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Monday, April 12, 2010
2009-10 college basketball review

By Dick Vitale
ESPN.com

Let's take a trip down memory lane, recalling some of the great moments in a super college basketball season:

The madness of March

Duke gave Mike Krzyzewski his fourth national championship. The change in the Blue Devils lineup, adding size with Brian Zoubek in the post, was a big difference-maker. Who could forget his performance against Maryland, when the big man put up 16 points and ripped down 17 rebounds? From that moment on, he became a major force on the glass and on defense.

The Big Dance magical moments that immediately come to mind are Northern Iowa's stunner over No. 1 seed Kansas and Ohio University's upset of a talented Georgetown squad. Who could forget the likes of Jordan Eglseder and Ali Farokhmanesh? And Ohio University, a team that went 7-9 in league play during the regular season, blew out the Bulldogs behind the play of Armon Bassett.

Ali Farokhmanesh
Who would have thought that Ali Farokhmanesh would become a household name?

There were also great runs by St. Mary's and Cornell. Omar Samhan and the Gaels dominated against Richmond and Villanova. Meanwhile, Steve Donahue and Cornell sent a great message by making it to the Sweet 16 with wins over quality opponents, Temple and Wisconsin. The table was set earlier in the season, when the Big Red went to Lawrence, Kansas and gave the fans in "Rock, chalk, Jayhawk" country something to think about.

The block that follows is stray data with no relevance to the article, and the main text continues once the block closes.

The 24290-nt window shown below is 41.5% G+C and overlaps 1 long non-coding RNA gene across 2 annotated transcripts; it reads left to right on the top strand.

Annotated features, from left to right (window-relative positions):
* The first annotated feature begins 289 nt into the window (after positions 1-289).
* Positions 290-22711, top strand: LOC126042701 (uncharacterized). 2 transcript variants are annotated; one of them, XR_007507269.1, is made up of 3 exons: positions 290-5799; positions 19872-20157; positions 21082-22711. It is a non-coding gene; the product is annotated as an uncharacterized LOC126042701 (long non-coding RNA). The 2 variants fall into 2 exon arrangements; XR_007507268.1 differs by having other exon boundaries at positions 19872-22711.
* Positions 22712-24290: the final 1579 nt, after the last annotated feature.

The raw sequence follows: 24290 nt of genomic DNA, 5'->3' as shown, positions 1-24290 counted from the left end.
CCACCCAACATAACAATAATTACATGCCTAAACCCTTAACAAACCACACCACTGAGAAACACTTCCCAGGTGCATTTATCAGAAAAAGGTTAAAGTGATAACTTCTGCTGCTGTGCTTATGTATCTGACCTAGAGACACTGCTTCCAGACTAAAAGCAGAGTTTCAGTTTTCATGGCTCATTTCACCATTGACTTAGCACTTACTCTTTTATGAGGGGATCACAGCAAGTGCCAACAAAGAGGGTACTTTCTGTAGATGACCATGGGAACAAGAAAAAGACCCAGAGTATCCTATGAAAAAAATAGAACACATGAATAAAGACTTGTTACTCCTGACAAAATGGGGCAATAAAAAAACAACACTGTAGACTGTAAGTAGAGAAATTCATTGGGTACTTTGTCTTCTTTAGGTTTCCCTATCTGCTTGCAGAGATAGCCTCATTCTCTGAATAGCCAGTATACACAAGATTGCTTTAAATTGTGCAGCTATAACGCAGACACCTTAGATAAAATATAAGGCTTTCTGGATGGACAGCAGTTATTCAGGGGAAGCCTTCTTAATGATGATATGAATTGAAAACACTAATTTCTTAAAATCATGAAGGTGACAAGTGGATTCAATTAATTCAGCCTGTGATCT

Yet the biggest story in the tournament turned out to be Butler. Brad Stevens led his team to wins over UTEP, Murray State, Syracuse, Kansas State and Michigan State before falling two points short against the Dukies in a classic championship clash. Imagine if Gordon Hayward's last shot went in! They would still be rocking and rolling in Indy!

It was still pretty special though. The Bulldogs won the hearts of so many across the nation and even Duke won some over with its guts in getting to the winner's circle in the nail-biter. Kids like Jon Scheyer, Nolan Smith and Kyle Singler did it the right way, as student-athletes working hard. They did it with integrity, my friends.

Coach K joined select company with his fourth title. Only John Wooden (10), Adolph Rupp (4) and Krzyzewski (4) have accomplished that feat. Coach K loves where he is at, so he said no to the piles of cash reportedly discussed by the New Jersey Nets.

Regular season roundup

Looking back, the season started with an incredible bang out in Lexington, Kentucky. The beginning of the John Calipari era was special as the Wildcats raced out to a 19-0 mark before falling in an upset city game at South Carolina. Calipari enjoyed watching three diaper dandies succeed and develop as players: John Wall, DeMarcus Cousins and Eric Bledsoe were hot! Their play sent into motion a revitalized Kentucky program that will be a force in the future. The Wildcats will simply reload next season.

Wall was the clear-cut Diaper Dandy of the Year. He was even in the hunt for Player of the Year until Evan Turner came on strong.

Turner's story in Buckeye land was inspirational. He returned from a back injury that sidelined him for six games and went on to become the national Player of the Year. This multi-talented player will be a force on the NBA level, while Thad Matta welcomes in one of the premier recruiting classes in America, led by Jared Sullinger and Deshaun Thomas.

Harrison Barnes
The versatile Harrison Barnes should help North Carolina bounce back from a rough season.